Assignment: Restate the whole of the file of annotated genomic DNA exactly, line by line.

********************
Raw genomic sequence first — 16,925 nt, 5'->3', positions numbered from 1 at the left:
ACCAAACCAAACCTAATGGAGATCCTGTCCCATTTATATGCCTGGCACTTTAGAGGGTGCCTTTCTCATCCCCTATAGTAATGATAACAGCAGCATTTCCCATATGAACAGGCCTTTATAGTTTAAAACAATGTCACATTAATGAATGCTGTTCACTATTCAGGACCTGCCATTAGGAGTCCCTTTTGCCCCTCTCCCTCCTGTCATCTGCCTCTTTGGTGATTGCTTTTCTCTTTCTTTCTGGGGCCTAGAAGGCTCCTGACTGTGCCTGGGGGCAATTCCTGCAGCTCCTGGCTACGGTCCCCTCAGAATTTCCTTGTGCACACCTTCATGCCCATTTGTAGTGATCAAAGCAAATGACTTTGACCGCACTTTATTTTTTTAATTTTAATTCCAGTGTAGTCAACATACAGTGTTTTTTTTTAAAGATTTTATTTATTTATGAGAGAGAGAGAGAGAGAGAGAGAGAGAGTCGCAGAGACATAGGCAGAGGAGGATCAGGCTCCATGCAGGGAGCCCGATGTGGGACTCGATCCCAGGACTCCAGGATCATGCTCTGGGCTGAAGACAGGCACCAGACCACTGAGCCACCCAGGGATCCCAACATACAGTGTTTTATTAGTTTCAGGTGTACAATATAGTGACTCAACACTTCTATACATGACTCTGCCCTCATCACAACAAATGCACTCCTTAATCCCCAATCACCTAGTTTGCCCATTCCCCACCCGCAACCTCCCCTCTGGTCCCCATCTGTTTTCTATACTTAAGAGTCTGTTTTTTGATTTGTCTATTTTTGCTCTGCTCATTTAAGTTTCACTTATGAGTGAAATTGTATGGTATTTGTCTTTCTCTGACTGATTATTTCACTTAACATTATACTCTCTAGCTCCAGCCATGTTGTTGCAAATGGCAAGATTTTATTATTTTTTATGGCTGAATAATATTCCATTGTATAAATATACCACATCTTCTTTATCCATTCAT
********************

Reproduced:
Raw genomic sequence first — 16,925 nt, 5'->3', positions numbered from 1 at the left:
ACCAAACCAAACCTAATGGAGATCCTGTCCCATTTATATGCCTGGCACTTTAGAGGGTGCCTTTCTCATCCCCTATAGTAATGATAACAGCAGCATTTCCCATATGAACAGGCCTTTATAGTTTAAAACAATGTCACATTAATGAATGCTGTTCACTATTCAGGACCTGCCATTAGGAGTCCCTTTTGCCCCTCTCCCTCCTGTCATCTGCCTCTTTGGTGATTGCTTTTCTCTTTCTTTCTGGGGCCTAGAAGGCTCCTGACTGTGCCTGGGGGCAATTCCTGCAGCTCCTGGCTACGGTCCCCTCAGAATTTCCTTGTGCACACCTTCATGCCCATTTGTAGTGATCAAAGCAAATGACTTTGACCGCACTTTATTTTTTTAATTTTAATTCCAGTGTAGTCAACATACAGTGTTTTTTTTTAAAGATTTTATTTATTTATGAGAGAGAGAGAGAGAGAGAGAGAGAGAGTCGCAGAGACATAGGCAGAGGAGGATCAGGCTCCATGCAGGGAGCCCGATGTGGGACTCGATCCCAGGACTCCAGGATCATGCTCTGGGCTGAAGACAGGCACCAGACCACTGAGCCACCCAGGGATCCCAACATACAGTGTTTTATTAGTTTCAGGTGTACAATATAGTGACTCAACACTTCTATACATGACTCTGCCCTCATCACAACAAATGCACTCCTTAATCCCCAATCACCTAGTTTGCCCATTCCCCACCCGCAACCTCCCCTCTGGTCCCCATCTGTTTTCTATACTTAAGAGTCTGTTTTTTGATTTGTCTATTTTTGCTCTGCTCATTTAAGTTTCACTTATGAGTGAAATTGTATGGTATTTGTCTTTCTCTGACTGATTATTTCACTTAACATTATACTCTCTAGCTCCAGCCATGTTGTTGCAAATGGCAAGATTTTATTATTTTTTATGGCTGAATAATATTCCATTGTATAAATATACCACATCTTCTTTATCCATTCAT